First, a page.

Never Enough Wool is doing their part to promote this skill by teaching local Brownie and Guide groups and teaching knitting classes at the store and the uxbridge library, prior to Covid. The kids themselves are showing up at Never Enough Wool’s door asking to learn. In the Before [Covid] times, we had a number of young knitters who just jumped in and took off. I think there is a pocket, if you will, of kids, any gender and kind, who will take to knitting like a duck to water, which is amazing.”
“We have a lot of 25 to 30 year olds, who are looking around and thinking ‘I need something to relax’, because my life is crazy, be it with children, work, whatever they have going on in their lives.” They pop in all of a sudden and say ‘Hey, i want to learn how to knit or i want to learn how to crochet.’
Carol and Barb have discovered that knitting and crochet terminology varies widely throughout the world, as does the style of instructions provided in a pattern. They have gotten rather proficient at deciphering these differing patterns and making them ‘north american’ friendly. “There is also an age difference. Patterns written in the 50’s, 60’s and 70’s are different than patterns that are written for today. Some of the patterns from the early years assume a level of knowledge that isn’t always happening. A lot of folks back in the day would have learned to knit at school, at a very young age using verbal instructions instead of written instructions. So patterns written at that time were written from that perspective. Patterns today don’t assume as much knowledge.”
And if someone is working on a project and they cannot figure it out, “bring it in. This is one of the things we do routinely in the shop. We kind of missed it during Covid but it is back now. We can’t have people sitting around the table all day but if you’ve got a problem pop on in. We will figure it out. We will walk out to the park if we need to just to be able to spend a few more minutes to help figure out the problem.
“Knit-In-Public-Day is an international event that we plan to bring back post-Covid. It is sponsored by a number of different guilds and knitting collectives to bring attention to the skill of knitting. Besides, it is fun to go knit in public. People will stop and ask you what you’re working on. It is a great way to make friends.” said Barb.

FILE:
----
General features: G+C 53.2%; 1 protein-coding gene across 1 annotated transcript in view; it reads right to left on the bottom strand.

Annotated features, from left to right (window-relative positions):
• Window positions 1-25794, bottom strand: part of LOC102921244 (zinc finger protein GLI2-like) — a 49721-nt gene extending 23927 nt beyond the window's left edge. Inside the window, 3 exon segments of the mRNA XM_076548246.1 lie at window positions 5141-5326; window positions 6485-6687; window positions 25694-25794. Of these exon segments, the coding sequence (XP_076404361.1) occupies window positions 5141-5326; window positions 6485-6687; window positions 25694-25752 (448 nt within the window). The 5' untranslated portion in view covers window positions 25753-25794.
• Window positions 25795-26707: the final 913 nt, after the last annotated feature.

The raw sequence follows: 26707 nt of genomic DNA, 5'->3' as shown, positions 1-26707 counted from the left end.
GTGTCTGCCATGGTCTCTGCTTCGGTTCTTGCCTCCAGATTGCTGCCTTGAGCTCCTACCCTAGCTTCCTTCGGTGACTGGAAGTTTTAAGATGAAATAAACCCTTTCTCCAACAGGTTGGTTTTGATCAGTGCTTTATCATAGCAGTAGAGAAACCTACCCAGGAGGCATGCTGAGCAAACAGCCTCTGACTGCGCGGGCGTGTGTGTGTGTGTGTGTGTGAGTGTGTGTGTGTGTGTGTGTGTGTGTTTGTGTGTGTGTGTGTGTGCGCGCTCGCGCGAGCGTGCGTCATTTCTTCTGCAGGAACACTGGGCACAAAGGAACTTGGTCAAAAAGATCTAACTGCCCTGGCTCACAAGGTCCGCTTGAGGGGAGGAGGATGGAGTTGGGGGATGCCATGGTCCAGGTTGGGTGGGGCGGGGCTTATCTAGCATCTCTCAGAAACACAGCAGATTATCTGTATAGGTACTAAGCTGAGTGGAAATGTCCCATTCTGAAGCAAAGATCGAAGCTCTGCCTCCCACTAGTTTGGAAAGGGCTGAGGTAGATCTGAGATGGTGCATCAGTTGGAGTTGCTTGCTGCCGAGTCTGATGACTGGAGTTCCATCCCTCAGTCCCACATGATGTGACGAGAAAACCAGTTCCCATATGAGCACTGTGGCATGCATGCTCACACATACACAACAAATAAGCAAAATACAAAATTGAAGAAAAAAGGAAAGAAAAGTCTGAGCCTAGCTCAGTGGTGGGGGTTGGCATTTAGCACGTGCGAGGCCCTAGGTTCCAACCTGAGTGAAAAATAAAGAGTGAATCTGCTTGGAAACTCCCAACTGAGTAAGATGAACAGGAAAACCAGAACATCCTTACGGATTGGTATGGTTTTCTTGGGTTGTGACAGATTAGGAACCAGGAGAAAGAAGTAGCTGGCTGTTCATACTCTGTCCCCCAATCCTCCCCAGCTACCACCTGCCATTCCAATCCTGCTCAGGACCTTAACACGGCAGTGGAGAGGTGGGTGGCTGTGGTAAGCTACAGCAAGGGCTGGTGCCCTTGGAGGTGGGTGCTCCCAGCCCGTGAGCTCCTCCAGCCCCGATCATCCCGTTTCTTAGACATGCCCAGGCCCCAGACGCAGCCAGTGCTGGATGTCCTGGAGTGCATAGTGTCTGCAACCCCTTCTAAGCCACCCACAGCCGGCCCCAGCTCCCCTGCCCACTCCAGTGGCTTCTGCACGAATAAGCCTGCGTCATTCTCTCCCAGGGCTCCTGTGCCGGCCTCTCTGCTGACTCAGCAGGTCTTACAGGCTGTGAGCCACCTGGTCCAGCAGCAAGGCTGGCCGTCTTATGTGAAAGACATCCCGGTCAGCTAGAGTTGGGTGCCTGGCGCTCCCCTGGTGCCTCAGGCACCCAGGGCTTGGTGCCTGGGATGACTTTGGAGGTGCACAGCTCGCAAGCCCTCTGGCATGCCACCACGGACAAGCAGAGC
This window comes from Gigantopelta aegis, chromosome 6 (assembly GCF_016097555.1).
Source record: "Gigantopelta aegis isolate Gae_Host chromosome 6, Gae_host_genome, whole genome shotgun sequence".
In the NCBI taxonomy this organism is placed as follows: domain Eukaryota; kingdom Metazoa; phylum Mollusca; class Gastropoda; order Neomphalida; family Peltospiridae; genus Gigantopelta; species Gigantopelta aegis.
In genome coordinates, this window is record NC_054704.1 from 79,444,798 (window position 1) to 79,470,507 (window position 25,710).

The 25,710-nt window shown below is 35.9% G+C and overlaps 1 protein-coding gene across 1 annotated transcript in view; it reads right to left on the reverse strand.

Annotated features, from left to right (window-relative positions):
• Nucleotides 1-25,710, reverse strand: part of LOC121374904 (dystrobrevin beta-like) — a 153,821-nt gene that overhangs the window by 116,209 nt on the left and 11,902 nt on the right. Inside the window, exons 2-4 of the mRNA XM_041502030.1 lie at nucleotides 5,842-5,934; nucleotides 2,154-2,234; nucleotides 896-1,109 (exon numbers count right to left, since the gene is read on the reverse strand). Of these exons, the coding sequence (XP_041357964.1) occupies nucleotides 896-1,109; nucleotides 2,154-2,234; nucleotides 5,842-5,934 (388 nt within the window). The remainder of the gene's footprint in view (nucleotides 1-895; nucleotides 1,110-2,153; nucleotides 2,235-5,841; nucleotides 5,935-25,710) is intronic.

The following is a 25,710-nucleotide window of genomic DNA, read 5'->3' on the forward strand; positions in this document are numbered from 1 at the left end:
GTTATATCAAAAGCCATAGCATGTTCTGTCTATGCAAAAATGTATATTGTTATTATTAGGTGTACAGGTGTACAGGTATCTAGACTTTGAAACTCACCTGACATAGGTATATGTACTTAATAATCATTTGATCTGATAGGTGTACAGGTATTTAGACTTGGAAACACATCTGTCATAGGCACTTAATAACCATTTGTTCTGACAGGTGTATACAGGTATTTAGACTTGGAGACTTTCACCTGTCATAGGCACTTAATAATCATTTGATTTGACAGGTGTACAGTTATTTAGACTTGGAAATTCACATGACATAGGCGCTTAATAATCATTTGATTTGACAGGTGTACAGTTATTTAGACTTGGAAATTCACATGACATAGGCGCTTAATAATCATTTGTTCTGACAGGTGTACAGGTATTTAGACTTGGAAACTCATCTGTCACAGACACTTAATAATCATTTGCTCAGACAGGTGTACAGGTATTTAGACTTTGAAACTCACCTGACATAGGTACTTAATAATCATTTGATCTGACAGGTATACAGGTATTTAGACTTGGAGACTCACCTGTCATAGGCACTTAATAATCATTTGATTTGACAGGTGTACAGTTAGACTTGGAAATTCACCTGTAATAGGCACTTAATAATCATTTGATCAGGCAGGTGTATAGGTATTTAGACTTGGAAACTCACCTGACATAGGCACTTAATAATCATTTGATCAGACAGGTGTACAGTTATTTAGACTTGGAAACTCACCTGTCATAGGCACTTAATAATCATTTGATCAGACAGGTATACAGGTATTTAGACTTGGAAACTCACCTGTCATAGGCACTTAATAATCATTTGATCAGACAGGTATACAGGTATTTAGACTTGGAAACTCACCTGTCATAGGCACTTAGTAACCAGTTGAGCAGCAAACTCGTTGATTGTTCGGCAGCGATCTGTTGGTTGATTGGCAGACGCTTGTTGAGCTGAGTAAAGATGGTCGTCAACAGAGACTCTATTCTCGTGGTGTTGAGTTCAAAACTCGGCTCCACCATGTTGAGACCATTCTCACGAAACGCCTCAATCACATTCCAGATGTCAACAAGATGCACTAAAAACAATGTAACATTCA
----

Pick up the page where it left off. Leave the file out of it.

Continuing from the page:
When asked why should someone who has never knit or crocheted consider doing so? Barb explained, “[With] knitting and crocheting, you get to create. Which is maybe something you don’t get to do in your daily life. There are a lot of jobs out there that are not creative. So if you need an outlet that is quieting to your mind and sort of relaxing; this is where knitting and crocheting are wonderful. It is repetitive, it is soothing, yet at the end of the day you’ve got something that you have created and put your own personality into. You can either wear it or give it away as a gift with pride.
Even if you have a creative job, being creative on demand for other people can be very difficult. Doing it for yourself is satisfying. You get to be the boss and make the decisions, which is exciting. As a hobby it is not something that has a deadline, requirement or a need to please anyone but your own self.”
Stop by Never Enough Wool to pick up your supplies and tips. Carol and Barb are happy to assist and encourage both seasoned and novice knitters.
Never Enough Wool is located at 26 Water Street, in Port Perry. They are open Tuesday to Saturday from 10 a.m. to 5 p.m. and can be reached by phone at 905-985-0030. You can also visit them on their website at www.neverenoughwool.ca.